As technology improves, plastic surgery is getting cheaper, safer, better, and more popular around the world.
Nowhere is it catching on faster than in South Korea, where one in five women in Seoul have had some type of procedure, according to a 2009 survey by Trend Monitor.
It has become so common in South Korea that most of the stigma regarding surgery has dropped away, and celebrities and beauty queens openly discuss treatment.
Americans should take a good look at what could be a glimpse into the future.
Everyone in Korea wants the same look: Light skin, tiny nose, wide eyes with double lids, and a small face with a V-shaped chin.
Koreans get plastic surgery to achieve this idealised look more than any other nation. It's estimated that one in five women in Seoul has had some type of plastic surgery.
Plastic surgery has become so normalized that everyone talks about it. Instead of where did you get your designer handbag, people might ask you where you got your chin or your nose.
Model Kim Tae-Hee, who is thought to have had work done, is one of the most requested faces at plastic surgery offices. She also holds several major product endorsements.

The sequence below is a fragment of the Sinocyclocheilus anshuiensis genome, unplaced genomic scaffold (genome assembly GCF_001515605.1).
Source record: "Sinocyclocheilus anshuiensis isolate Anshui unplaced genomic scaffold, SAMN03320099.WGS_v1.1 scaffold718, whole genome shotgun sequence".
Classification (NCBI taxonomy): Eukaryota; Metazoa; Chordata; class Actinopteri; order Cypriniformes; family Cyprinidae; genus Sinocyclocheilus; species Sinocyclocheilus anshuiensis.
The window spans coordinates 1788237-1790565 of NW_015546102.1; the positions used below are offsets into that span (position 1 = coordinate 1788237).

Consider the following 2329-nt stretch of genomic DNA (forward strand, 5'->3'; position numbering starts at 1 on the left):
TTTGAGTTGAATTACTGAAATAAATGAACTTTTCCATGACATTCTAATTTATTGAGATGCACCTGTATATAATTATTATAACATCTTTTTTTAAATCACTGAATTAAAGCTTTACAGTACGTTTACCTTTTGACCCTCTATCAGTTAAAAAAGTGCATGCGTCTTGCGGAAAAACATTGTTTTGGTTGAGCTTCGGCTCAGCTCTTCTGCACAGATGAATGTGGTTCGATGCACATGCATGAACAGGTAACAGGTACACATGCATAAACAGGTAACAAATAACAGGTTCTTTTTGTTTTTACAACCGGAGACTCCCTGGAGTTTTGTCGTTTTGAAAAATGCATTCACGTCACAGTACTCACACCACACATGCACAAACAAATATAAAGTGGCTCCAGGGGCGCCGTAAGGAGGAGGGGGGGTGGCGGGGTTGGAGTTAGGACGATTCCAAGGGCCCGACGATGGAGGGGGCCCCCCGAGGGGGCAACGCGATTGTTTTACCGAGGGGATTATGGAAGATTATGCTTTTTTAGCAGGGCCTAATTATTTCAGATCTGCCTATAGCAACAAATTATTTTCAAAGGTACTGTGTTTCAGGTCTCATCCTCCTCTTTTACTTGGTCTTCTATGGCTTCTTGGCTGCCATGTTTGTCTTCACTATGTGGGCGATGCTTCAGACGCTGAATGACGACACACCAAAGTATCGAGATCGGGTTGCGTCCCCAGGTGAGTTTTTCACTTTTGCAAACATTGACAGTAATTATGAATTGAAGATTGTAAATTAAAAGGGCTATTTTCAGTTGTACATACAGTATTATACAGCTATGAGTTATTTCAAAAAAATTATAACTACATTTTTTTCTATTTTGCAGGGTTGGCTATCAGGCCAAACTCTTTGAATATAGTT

The Miss Korea 2013 contestants were mocked in the media for looking so similar — with suggestions that some had had plastic surgery.
Of course all plastic surgery comes with risks, including permanent facial numbness or even paralysis. But to many women, that's just the price they pay to look beautiful.
It's widely accepted in Korea that gorgeous women will do better in life: They'll find a husband, get the job they desire, and have people treat them better.
South Korean men are also targeted by clinics, with ads saying they will find a wife and get hired if they look more handsome. Due to an increase in popularity, there are now male-only clinics like Man & Nature in Gangnam.
Korea has gained a reputation as a plastic surgery mecca, where South Korean doctors are all highly trained and have access to the latest technology. There's even a law that allows other doctors to switch into the plastic surgery field.
If you go to a station like Sinsa or Apgujong, you'll be bombarded with advertisements that promise impressive results and a new, better you.
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